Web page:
In a variety of contexts, taxpayers can file tax elections that dictate their tax treatment. After filing or not filing a given tax election, a taxpayer might later feel regret. Perhaps the taxpayer lacks adequate information about the election’s existence or tax effects at the time the taxpayer makes (or fails to make) the election. Later, the taxpayer acquires additional tax law information revealing that an alternative election would have produced more favorable tax results. Alternatively, the taxpayer may make an election because it will produce favorable tax consequences if the taxpayer’s transactions or behavior play out the way the taxpayer predicts. When the taxpayer’s predictions prove to be inaccurate, the taxpayer wishes she had made a different election. A taxpayer who learns that an earlier election was, in retrospect, ill-advised might attempt to benefit from her newly acquired knowledge by retroactively filing a new election. Tax law’s limitations on the use of hindsight determine whether the taxpayer will succeed.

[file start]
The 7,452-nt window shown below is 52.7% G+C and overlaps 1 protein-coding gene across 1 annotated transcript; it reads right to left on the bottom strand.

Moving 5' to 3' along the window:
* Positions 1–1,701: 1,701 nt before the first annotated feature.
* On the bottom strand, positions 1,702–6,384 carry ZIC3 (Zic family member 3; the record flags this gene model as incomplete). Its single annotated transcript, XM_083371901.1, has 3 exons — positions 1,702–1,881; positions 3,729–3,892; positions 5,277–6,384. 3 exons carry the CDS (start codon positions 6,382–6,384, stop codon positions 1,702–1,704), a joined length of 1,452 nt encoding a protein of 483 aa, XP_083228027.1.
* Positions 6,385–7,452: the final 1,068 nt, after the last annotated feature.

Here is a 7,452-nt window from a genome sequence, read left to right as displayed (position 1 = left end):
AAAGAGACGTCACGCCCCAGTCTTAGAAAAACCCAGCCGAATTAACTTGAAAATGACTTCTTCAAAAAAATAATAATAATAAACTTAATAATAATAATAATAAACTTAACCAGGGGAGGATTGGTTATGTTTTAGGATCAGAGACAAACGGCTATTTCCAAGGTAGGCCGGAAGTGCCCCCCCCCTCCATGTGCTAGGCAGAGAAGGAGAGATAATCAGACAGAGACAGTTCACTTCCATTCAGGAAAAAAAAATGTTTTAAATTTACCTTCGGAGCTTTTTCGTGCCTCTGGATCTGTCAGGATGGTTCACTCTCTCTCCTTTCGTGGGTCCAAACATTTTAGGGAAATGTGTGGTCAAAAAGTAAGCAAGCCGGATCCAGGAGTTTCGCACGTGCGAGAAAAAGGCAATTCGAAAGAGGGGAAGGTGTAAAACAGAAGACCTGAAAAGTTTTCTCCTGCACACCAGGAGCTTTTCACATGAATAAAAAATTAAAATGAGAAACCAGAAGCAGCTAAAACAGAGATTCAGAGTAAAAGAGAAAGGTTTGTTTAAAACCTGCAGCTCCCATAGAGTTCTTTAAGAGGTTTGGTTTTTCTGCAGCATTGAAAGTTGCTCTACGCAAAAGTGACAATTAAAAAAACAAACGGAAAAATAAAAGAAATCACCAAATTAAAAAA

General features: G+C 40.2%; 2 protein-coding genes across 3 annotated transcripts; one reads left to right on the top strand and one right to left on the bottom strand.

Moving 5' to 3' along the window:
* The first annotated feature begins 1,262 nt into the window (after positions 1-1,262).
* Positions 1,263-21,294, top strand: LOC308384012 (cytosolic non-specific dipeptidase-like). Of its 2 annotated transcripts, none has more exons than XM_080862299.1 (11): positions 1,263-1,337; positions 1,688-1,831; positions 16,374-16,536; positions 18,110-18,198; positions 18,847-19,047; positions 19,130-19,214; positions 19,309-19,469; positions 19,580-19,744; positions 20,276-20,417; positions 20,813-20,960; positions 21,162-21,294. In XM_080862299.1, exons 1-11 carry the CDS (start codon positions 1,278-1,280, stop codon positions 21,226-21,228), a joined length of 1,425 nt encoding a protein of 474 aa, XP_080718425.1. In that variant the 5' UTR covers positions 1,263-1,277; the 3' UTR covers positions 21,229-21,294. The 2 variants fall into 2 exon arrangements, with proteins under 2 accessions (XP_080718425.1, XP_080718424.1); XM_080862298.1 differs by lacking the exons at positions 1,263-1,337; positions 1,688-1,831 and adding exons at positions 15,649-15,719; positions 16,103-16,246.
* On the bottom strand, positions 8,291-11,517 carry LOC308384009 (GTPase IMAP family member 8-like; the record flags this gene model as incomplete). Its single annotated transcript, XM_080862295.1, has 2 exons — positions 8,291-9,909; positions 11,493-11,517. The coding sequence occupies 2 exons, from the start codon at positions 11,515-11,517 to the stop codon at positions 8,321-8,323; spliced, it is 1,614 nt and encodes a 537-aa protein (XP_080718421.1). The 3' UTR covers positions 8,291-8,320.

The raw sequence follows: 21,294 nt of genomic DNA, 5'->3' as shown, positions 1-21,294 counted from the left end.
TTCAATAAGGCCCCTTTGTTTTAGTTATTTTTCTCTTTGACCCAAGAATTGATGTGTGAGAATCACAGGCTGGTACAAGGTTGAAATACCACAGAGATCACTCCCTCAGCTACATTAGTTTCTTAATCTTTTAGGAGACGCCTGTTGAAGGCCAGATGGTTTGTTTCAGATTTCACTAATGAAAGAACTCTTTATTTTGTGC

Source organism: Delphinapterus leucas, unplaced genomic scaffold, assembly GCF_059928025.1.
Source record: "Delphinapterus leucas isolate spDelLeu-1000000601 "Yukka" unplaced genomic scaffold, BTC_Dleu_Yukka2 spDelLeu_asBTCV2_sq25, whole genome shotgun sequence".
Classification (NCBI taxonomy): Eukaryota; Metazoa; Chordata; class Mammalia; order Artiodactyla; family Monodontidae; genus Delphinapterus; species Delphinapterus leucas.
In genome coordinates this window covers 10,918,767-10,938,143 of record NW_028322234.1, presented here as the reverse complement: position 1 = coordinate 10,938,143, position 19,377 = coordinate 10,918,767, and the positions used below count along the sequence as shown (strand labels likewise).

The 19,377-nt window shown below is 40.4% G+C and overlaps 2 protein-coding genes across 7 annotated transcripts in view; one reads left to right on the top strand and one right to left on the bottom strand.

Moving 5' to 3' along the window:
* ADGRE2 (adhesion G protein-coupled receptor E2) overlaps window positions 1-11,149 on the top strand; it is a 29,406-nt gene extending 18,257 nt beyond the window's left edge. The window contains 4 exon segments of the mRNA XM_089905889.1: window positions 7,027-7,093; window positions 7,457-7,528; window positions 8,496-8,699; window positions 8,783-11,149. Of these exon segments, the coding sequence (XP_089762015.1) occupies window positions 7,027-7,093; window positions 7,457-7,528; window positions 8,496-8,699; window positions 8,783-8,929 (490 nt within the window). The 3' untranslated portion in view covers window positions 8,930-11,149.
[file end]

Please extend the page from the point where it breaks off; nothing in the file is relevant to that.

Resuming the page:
Existing literature lacks an analysis focused on the questions of when taxpayers can and should be able to act on their regrets by using hindsight. The first aim of this Article is to undertake a thorough examination of restrictions on (and allowed uses of) hindsight when making tax elections. By focusing on the use of hindsight and analyzing the relevant rules collectively, this Article demonstrates that the tax law’s approach to the use of hindsight is far from consistent. The second aim of this Article is to suggest and analyze underlying policy goals that motivate restrictions on the use of hindsight. An examination of the underlying policy goals brings to light some features of existing law that are useful and others that merit revision.
The use of hindsight affects tax revenue collection and the fairness of the tax system and thus is a topic of significance at any time. In addition, certain recent legislative changes relate to restrictions on the use of hindsight when making tax elections.